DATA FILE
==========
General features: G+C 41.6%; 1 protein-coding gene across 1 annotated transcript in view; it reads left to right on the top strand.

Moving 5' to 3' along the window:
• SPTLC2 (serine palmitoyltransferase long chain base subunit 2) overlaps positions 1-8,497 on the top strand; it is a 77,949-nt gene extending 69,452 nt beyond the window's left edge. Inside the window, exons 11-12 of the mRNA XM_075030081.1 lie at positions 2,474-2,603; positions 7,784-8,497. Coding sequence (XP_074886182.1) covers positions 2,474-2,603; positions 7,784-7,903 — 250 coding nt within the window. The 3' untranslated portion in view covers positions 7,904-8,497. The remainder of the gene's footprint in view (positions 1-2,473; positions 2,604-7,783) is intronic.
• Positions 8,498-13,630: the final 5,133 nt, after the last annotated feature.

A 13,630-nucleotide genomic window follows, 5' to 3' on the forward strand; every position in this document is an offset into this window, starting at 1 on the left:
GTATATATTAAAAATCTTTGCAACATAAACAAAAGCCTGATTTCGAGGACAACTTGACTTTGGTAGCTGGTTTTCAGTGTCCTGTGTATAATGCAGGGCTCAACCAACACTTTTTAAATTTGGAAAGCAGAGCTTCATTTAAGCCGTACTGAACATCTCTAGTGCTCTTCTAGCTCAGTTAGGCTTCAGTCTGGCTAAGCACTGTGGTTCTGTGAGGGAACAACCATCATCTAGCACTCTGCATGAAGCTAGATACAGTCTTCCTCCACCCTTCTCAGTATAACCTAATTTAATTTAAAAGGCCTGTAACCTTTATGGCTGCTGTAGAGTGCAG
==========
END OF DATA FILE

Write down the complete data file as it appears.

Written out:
General features: G+C 41.6%; 1 protein-coding gene across 1 annotated transcript in view; it reads left to right on the top strand.

Moving 5' to 3' along the window:
• SPTLC2 (serine palmitoyltransferase long chain base subunit 2) overlaps positions 1-8,497 on the top strand; it is a 77,949-nt gene extending 69,452 nt beyond the window's left edge. Inside the window, exons 11-12 of the mRNA XM_075030081.1 lie at positions 2,474-2,603; positions 7,784-8,497. Coding sequence (XP_074886182.1) covers positions 2,474-2,603; positions 7,784-7,903 — 250 coding nt within the window. The 3' untranslated portion in view covers positions 7,904-8,497. The remainder of the gene's footprint in view (positions 1-2,473; positions 2,604-7,783) is intronic.
• Positions 8,498-13,630: the final 5,133 nt, after the last annotated feature.

A 13,630-nucleotide genomic window follows, 5' to 3' on the forward strand; every position in this document is an offset into this window, starting at 1 on the left:
GTATATATTAAAAATCTTTGCAACATAAACAAAAGCCTGATTTCGAGGACAACTTGACTTTGGTAGCTGGTTTTCAGTGTCCTGTGTATAATGCAGGGCTCAACCAACACTTTTTAAATTTGGAAAGCAGAGCTTCATTTAAGCCGTACTGAACATCTCTAGTGCTCTTCTAGCTCAGTTAGGCTTCAGTCTGGCTAAGCACTGTGGTTCTGTGAGGGAACAACCATCATCTAGCACTCTGCATGAAGCTAGATACAGTCTTCCTCCACCCTTCTCAGTATAACCTAATTTAATTTAAAAGGCCTGTAACCTTTATGGCTGCTGTAGAGTGCAG